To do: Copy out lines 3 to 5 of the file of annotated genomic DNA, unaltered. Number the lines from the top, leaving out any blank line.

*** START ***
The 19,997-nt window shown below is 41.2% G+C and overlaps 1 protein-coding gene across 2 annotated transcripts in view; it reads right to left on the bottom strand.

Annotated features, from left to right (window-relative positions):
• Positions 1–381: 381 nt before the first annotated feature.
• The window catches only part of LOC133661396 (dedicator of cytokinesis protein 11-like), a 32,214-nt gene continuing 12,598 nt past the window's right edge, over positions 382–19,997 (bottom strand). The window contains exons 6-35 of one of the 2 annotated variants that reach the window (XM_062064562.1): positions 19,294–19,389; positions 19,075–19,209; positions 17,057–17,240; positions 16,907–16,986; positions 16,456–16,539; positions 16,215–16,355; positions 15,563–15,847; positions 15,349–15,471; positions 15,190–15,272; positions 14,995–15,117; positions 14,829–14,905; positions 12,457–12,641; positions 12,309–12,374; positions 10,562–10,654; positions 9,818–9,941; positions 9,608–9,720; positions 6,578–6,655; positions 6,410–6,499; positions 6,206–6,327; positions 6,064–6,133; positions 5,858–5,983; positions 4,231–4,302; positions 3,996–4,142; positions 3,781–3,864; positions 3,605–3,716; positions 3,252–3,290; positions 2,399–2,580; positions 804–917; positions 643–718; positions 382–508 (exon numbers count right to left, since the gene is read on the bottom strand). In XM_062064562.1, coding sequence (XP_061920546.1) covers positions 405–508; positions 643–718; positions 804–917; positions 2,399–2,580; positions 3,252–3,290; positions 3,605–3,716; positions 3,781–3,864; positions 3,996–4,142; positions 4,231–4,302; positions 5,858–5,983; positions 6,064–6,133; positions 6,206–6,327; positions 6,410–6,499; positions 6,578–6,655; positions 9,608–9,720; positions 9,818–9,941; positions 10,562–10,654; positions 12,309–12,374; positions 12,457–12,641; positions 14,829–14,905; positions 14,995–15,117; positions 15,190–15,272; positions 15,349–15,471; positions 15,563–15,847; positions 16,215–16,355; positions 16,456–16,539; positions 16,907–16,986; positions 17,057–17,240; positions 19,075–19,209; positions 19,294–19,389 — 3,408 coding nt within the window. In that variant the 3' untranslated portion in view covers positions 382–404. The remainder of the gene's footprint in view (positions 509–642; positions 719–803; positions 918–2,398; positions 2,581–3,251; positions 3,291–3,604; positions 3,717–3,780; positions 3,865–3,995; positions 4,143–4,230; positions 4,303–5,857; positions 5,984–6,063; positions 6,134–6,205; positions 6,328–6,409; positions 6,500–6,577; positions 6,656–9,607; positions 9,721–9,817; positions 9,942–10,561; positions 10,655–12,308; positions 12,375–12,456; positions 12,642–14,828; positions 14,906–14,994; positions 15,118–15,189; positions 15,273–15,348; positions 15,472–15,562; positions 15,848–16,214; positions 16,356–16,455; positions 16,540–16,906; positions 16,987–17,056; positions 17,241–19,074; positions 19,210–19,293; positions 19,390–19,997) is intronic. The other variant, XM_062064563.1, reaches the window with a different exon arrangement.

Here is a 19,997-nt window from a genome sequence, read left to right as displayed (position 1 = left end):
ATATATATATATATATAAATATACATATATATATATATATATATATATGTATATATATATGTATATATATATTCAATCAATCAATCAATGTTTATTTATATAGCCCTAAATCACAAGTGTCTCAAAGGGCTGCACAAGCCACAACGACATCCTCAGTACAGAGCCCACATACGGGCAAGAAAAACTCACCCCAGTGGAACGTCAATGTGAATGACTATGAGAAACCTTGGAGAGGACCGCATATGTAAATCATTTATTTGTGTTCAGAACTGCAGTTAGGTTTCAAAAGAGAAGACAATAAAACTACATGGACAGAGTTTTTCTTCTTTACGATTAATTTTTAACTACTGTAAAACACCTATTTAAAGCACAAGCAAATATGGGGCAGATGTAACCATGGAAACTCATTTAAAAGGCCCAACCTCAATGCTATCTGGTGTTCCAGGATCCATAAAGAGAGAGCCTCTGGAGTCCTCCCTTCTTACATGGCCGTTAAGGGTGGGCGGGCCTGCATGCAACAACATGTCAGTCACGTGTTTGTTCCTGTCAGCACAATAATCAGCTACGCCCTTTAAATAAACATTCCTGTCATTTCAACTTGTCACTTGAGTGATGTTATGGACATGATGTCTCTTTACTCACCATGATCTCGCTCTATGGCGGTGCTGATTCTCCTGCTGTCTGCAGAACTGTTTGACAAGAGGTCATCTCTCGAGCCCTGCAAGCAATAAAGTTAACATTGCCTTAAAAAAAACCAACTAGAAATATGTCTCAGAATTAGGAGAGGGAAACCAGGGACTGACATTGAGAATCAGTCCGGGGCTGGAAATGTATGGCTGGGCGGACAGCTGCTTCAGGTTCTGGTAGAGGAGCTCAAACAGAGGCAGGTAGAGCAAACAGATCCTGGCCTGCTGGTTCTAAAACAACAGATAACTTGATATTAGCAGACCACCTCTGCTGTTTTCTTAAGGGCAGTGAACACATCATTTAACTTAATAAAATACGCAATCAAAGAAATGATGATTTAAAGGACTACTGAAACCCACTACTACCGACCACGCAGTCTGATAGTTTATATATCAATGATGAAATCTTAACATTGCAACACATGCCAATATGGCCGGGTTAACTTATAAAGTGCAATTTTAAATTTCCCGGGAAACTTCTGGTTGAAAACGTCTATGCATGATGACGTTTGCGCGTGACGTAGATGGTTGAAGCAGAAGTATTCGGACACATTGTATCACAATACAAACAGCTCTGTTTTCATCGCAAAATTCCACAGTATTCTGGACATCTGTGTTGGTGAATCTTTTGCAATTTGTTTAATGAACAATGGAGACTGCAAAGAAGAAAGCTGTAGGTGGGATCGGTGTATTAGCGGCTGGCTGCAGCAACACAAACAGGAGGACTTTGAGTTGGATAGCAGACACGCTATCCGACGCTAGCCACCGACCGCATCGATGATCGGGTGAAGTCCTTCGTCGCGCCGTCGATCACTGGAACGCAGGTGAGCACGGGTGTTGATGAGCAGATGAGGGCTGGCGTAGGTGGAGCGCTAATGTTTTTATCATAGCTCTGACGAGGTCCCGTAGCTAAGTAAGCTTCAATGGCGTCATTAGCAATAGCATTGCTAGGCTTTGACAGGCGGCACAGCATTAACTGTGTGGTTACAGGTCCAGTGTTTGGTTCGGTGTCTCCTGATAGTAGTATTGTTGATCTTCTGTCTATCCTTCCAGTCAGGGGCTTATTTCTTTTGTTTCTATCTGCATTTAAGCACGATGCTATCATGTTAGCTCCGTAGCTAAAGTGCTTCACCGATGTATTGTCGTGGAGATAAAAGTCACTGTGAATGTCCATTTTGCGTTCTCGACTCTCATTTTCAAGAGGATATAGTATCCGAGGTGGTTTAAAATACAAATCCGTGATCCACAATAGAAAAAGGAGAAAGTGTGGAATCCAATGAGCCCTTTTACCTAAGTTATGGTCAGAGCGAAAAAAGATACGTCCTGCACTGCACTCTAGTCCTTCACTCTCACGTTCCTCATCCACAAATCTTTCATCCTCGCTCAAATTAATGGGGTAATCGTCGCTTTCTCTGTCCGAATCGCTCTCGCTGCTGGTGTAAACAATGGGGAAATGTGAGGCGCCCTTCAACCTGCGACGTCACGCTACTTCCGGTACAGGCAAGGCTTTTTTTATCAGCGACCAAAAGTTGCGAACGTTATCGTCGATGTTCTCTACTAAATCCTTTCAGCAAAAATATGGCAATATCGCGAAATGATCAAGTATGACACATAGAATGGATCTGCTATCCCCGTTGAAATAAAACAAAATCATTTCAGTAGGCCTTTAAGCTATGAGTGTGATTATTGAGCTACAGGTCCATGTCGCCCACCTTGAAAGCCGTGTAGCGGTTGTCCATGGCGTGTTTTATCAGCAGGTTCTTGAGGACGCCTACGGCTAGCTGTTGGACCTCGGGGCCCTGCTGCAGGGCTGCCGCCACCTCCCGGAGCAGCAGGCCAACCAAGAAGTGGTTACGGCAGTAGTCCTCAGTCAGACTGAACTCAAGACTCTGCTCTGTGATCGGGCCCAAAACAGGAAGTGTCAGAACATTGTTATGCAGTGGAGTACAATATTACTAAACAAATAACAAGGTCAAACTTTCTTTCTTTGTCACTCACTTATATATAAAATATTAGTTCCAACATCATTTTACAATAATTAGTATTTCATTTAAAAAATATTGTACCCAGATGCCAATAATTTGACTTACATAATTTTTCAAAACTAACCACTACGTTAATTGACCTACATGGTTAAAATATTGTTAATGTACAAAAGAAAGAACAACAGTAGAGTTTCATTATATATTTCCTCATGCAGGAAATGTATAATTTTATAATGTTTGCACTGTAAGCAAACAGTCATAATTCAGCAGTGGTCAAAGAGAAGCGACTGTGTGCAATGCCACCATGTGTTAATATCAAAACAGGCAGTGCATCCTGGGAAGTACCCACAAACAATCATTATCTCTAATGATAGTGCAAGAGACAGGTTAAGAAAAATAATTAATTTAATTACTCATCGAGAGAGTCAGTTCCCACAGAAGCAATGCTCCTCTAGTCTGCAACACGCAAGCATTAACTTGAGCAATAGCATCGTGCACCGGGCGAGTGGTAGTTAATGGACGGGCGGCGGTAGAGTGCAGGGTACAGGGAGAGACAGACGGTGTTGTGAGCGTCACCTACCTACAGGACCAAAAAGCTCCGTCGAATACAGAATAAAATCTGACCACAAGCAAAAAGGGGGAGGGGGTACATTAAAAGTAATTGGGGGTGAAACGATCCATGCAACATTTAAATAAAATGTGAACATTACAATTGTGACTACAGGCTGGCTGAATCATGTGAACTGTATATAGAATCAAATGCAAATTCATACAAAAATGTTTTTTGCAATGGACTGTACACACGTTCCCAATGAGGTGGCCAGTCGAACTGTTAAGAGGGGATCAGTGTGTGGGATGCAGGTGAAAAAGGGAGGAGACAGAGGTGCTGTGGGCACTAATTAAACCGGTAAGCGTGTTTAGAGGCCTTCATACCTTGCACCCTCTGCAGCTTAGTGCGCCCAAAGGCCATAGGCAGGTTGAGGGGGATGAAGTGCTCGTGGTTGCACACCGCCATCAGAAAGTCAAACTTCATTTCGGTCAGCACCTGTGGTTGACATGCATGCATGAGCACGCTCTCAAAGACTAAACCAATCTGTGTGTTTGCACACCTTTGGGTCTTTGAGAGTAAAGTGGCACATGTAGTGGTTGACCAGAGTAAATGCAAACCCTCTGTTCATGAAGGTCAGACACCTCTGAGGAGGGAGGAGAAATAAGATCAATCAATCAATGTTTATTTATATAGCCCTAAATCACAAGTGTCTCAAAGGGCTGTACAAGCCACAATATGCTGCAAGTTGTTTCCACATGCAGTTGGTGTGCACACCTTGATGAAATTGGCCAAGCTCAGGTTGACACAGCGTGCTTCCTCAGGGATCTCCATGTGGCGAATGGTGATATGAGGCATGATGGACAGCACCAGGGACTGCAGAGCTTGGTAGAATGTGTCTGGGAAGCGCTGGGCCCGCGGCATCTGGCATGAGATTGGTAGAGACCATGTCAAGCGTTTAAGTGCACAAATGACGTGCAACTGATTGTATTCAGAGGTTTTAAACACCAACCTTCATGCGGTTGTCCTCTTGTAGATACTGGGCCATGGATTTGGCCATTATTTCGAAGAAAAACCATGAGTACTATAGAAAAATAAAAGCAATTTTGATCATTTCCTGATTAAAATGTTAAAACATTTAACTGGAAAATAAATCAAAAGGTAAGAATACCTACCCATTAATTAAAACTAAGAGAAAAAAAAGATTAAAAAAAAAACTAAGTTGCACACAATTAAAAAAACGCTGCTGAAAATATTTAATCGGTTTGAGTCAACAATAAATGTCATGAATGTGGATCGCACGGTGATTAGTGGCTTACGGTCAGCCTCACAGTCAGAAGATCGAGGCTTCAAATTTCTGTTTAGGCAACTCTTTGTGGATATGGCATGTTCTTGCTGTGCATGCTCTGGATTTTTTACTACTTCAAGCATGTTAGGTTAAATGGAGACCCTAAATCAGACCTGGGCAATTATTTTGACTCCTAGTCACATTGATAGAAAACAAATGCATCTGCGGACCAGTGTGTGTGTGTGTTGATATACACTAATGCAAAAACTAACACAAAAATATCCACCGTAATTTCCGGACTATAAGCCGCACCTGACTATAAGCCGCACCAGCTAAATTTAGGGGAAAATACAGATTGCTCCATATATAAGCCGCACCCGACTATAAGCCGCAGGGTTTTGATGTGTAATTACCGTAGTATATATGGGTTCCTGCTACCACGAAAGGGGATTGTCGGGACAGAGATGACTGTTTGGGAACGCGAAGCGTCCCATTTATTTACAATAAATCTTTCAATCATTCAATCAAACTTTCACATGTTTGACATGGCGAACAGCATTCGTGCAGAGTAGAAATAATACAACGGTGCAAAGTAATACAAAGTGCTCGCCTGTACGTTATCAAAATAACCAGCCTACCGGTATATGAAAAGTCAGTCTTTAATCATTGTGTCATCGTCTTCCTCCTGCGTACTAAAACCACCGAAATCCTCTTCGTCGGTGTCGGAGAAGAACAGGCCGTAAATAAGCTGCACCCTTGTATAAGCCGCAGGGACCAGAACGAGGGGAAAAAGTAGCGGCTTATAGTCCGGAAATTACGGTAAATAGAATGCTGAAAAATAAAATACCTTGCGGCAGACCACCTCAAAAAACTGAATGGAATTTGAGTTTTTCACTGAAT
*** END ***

• Positions 1–381: 381 nt before the first annotated feature.
• The window catches only part of LOC133661396 (dedicator of cytokinesis protein 11-like), a 32,214-nt gene continuing 12,598 nt past the window's right edge, over positions 382–19,997 (bottom strand). The window contains exons 6-35 of one of the 2 annotated variants that reach the window (XM_062064562.1): positions 19,294–19,389; positions 19,075–19,209; positions 17,057–17,240; positions 16,907–16,986; positions 16,456–16,539; positions 16,215–16,355; positions 15,563–15,847; positions 15,349–15,471; positions 15,190–15,272; positions 14,995–15,117; positions 14,829–14,905; positions 12,457–12,641; positions 12,309–12,374; positions 10,562–10,654; positions 9,818–9,941; positions 9,608–9,720; positions 6,578–6,655; positions 6,410–6,499; positions 6,206–6,327; positions 6,064–6,133; positions 5,858–5,983; positions 4,231–4,302; positions 3,996–4,142; positions 3,781–3,864; positions 3,605–3,716; positions 3,252–3,290; positions 2,399–2,580; positions 804–917; positions 643–718; positions 382–508 (exon numbers count right to left, since the gene is read on the bottom strand). In XM_062064562.1, coding sequence (XP_061920546.1) covers positions 405–508; positions 643–718; positions 804–917; positions 2,399–2,580; positions 3,252–3,290; positions 3,605–3,716; positions 3,781–3,864; positions 3,996–4,142; positions 4,231–4,302; positions 5,858–5,983; positions 6,064–6,133; positions 6,206–6,327; positions 6,410–6,499; positions 6,578–6,655; positions 9,608–9,720; positions 9,818–9,941; positions 10,562–10,654; positions 12,309–12,374; positions 12,457–12,641; positions 14,829–14,905; positions 14,995–15,117; positions 15,190–15,272; positions 15,349–15,471; positions 15,563–15,847; positions 16,215–16,355; positions 16,456–16,539; positions 16,907–16,986; positions 17,057–17,240; positions 19,075–19,209; positions 19,294–19,389 — 3,408 coding nt within the window. In that variant the 3' untranslated portion in view covers positions 382–404. The remainder of the gene's footprint in view (positions 509–642; positions 719–803; positions 918–2,398; positions 2,581–3,251; positions 3,291–3,604; positions 3,717–3,780; positions 3,865–3,995; positions 4,143–4,230; positions 4,303–5,857; positions 5,984–6,063; positions 6,134–6,205; positions 6,328–6,409; positions 6,500–6,577; positions 6,656–9,607; positions 9,721–9,817; positions 9,942–10,561; positions 10,655–12,308; positions 12,375–12,456; positions 12,642–14,828; positions 14,906–14,994; positions 15,118–15,189; positions 15,273–15,348; positions 15,472–15,562; positions 15,848–16,214; positions 16,356–16,455; positions 16,540–16,906; positions 16,987–17,056; positions 17,241–19,074; positions 19,210–19,293; positions 19,390–19,997) is intronic. The other variant, XM_062064563.1, reaches the window with a different exon arrangement.

Here is a 19,997-nt window from a genome sequence, read left to right as displayed (position 1 = left end):